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The evolution of MR angiography (MRA), CT angiography (CTA), and ultrasound angiography techniques have been significant developments, and they are replacing x-rayangiography as the preferred diagnostic tool for the detection of plaques and blockages (stenoses) in the blood vessels. This is due to the fact that conventional angiography is more invasive, significantly more time consuming, more expensive than MRA, CTA and ultrasound angiography. Thus, conventional angiography is being increasingly used only as a therapeutic tool to aid, for instance, in angioplasty procedures, which are helpful in removing plaque obstructions in the neck vessels or for opening clogged coronary arteries.
MR is also developing a tremendous potential for not only showing the structure or anatomy of the body, but also the function or workings of the body. For instance, some leading MR companies have commercially available systems (with echo Planar Imaging or EPI capabilities) that can show brain function, thus making the early detection of deadly stroke more possible. Functional MR (f-MR) can be used to even glimpse at the neural activity of the brain itself, for example, during pattern recognition stud y. fMR can also show the function of the cardiac muscle (myocardium). Other MR procedures can depict the coronary vessels or create movie-like scenes of the beating heart. While these functional studies are not yet common place, even at many large university medical centers, use of these functional studies and their promising benefits may proliferate in the coming years as they become easier and less expensive to perform.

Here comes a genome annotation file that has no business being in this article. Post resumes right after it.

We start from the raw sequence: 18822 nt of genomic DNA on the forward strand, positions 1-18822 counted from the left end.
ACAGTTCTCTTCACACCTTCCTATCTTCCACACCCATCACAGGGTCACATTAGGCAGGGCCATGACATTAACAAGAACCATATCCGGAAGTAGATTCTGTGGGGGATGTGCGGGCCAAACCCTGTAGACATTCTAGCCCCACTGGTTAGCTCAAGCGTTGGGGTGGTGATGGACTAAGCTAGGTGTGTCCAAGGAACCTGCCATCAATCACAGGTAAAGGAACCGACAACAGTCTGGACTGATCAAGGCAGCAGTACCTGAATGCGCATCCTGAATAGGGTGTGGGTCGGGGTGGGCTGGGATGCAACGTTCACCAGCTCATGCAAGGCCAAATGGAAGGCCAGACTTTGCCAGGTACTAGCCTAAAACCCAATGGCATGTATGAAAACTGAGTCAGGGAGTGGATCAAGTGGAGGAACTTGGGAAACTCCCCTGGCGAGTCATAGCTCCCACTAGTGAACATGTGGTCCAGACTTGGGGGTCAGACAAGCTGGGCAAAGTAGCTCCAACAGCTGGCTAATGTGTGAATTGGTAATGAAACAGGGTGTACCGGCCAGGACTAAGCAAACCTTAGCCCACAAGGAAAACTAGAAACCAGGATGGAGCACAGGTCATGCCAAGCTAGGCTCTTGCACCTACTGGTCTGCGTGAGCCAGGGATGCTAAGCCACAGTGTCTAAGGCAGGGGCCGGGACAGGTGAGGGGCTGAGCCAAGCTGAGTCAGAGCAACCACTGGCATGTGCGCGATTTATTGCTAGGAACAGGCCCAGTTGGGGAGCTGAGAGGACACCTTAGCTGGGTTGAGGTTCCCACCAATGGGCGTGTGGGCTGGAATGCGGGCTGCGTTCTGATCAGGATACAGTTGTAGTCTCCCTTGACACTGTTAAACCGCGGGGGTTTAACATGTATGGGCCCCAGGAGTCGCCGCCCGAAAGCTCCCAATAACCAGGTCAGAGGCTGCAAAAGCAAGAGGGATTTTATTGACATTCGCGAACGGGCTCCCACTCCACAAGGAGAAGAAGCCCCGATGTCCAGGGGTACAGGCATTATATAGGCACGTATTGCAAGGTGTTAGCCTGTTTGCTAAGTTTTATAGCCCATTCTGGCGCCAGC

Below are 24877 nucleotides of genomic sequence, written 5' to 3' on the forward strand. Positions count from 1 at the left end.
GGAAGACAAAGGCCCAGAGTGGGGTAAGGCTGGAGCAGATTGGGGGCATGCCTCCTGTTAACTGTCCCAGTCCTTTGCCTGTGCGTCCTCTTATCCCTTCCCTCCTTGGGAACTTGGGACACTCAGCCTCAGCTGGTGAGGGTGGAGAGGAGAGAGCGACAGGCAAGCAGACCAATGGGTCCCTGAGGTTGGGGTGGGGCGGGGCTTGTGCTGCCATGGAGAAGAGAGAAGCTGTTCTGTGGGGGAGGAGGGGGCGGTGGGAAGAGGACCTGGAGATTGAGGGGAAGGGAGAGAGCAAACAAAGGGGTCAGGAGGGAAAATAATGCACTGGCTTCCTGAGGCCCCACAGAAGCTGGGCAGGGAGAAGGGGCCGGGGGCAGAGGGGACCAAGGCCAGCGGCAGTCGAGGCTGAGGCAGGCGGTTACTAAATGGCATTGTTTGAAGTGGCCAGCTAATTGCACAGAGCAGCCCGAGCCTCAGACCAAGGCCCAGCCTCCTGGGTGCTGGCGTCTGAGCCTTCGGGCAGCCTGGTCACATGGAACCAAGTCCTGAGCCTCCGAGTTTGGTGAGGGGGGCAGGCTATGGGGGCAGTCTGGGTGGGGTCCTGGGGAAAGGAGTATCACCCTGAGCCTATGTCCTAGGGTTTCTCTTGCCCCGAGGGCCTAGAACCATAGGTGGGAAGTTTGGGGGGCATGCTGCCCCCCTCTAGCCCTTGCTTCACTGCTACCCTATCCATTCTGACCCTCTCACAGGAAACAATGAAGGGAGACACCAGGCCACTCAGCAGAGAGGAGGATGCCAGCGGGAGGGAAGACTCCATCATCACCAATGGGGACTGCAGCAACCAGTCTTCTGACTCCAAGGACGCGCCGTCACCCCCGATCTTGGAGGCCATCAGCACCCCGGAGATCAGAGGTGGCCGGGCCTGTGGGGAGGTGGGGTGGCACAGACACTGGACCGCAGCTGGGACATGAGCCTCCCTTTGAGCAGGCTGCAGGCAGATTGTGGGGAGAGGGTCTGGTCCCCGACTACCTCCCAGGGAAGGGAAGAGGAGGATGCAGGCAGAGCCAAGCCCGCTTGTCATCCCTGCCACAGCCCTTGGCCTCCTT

MR, like CT, requires the patient to lie still on a special table inside the scanning gantry for ten to thirty minutes. However, during the conventional "high-field" MR exam, patients must lie completely still for shorter durations of five t o ten minutes at a time. The CT exam may only require patient cooperation for a few seconds to a few minutes at a time. Due to the longer examination times of MR and the closed nature of the cylindrical magnet used in traditional "high-field" MR equipment (0.5 to 1.5 Tesla magnetic field strength), some patients who undergo MR may experience claustrophobic anxiety.
Technical innovation is bringing new, "friendlier" MR designs like "short-bore MR" into routine clinical use. Also becoming available are new versions of conventional "high-field" (cylindrical) MR systems with shorter magnets and more patient friendly (wider and shorter) aperture designs. These new "short-bore" systems promise to also further minimize patient anxiety about MR examination.
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